Last time I mentioned that I put a little magic marker dot on the faulty disc and mailed it back to Netflix. I put two stickynotes – one on the disc and one on the sleeve – with each clearly describing the problem. Today, I got my “replacement” disc in the mail, and there is my little black dot.
Now I’m pissed off.
Keep in mind they have now done this twice. Two times they have gotten the bad disc, tore off the bright pink stickynotes, and mailed the exact same disc back to me. I was willing to give them the benefit of the doubt before, but it takes a special blend of stupidity and apathy to do what they have done. I’ve now spent most of June mailing the same faulty disc back and forth with these morons.
My wife came up with a good idea, which is to request another copy without sending this one back first. This will force them to send a different disc, which might not have this particular problem. This might let me finally watch the rest of Last Exile, although I resent all this wasted time and effort. The notes were clear and those discs should NEVER have gone back into circulation, much less sent right back to me, the guy who wrote the notes.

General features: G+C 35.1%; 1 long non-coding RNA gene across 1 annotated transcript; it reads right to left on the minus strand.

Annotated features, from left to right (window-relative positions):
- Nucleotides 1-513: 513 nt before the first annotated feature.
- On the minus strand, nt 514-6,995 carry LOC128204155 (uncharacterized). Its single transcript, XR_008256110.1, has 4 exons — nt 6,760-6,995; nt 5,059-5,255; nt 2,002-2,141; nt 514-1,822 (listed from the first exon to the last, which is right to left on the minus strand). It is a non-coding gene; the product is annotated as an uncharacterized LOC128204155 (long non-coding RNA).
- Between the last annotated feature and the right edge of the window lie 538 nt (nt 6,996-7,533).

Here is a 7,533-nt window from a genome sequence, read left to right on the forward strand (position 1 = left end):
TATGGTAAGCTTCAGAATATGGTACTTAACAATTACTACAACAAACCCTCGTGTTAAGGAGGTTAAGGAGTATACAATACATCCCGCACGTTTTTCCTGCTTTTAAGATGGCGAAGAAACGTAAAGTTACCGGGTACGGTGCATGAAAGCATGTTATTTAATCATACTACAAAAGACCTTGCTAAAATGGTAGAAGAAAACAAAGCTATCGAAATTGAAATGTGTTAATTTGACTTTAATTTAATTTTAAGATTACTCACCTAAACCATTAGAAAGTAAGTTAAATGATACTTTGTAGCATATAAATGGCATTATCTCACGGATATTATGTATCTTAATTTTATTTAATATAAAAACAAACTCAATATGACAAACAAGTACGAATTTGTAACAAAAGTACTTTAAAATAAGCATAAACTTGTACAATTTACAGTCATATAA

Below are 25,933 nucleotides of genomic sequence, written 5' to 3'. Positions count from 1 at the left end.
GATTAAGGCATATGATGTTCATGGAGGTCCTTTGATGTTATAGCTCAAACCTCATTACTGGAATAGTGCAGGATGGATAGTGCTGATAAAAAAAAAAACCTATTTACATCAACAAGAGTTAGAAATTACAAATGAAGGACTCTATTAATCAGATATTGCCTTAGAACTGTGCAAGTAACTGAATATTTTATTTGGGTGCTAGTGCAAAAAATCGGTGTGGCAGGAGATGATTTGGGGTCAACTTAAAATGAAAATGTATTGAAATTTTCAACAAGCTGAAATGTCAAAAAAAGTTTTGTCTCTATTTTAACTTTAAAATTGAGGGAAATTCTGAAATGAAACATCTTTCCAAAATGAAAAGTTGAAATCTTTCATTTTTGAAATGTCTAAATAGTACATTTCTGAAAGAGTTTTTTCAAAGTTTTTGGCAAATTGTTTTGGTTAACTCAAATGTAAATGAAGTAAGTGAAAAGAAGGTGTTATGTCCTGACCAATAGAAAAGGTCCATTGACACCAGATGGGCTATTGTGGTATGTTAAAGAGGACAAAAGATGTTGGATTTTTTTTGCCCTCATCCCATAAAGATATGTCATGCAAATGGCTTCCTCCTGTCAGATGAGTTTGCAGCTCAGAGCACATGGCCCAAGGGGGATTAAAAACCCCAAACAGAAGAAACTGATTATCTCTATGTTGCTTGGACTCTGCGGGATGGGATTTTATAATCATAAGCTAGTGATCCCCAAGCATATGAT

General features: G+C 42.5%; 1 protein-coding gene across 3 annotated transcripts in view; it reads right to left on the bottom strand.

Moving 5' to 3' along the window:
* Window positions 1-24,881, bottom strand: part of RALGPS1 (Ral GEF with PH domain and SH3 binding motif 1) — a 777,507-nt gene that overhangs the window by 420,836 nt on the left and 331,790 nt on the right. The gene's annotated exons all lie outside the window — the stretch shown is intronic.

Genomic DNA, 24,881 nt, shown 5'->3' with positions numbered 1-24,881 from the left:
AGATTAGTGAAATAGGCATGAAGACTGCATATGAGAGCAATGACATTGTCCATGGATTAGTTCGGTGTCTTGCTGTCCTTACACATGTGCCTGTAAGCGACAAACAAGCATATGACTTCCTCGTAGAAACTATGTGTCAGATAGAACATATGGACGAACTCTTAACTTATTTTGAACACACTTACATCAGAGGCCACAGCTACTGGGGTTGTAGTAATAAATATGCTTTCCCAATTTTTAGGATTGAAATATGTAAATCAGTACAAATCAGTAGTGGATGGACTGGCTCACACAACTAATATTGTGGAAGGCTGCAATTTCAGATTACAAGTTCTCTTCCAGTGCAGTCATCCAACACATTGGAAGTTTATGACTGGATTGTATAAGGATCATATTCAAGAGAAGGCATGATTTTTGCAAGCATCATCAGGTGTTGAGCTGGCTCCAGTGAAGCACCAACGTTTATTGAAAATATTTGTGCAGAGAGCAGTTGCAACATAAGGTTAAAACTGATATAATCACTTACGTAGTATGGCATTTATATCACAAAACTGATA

I did find a phone number here, along with a few things that got on my nerves. First up:
Netflix is the #1 rated website for customer satisfaction for two consecutive years, according to ForeSee Results surveys in the spring of 2005 and January of 2006. In the fall of 2005, Fast Company magazine named Netflix the winner of its annual Customers First Award.
Really? A company with no customer service interface gets somehow rated #1 in customer satisfaction by some outfit which I’ve never heard of? Asinine.
Then this is just regular stupid:
Yeah, thank goodness for those solar-powered mail trucks.
Games and the Fear of Death
Why killing you might be the least scary thing a game can do.
What is this silly word, why did some people get so irritated by it, and why did it fall out of use?
The Truth About Piracy
What are publishers doing to fight piracy and why is it all wrong?
A horrible, railroading, stupid, contrived, and painfully ill-conceived roleplaying campaign. All in good fun.
What Does a Robot Want?
No, self-aware robots aren't going to turn on us, Skynet-style. Not unless we designed them to.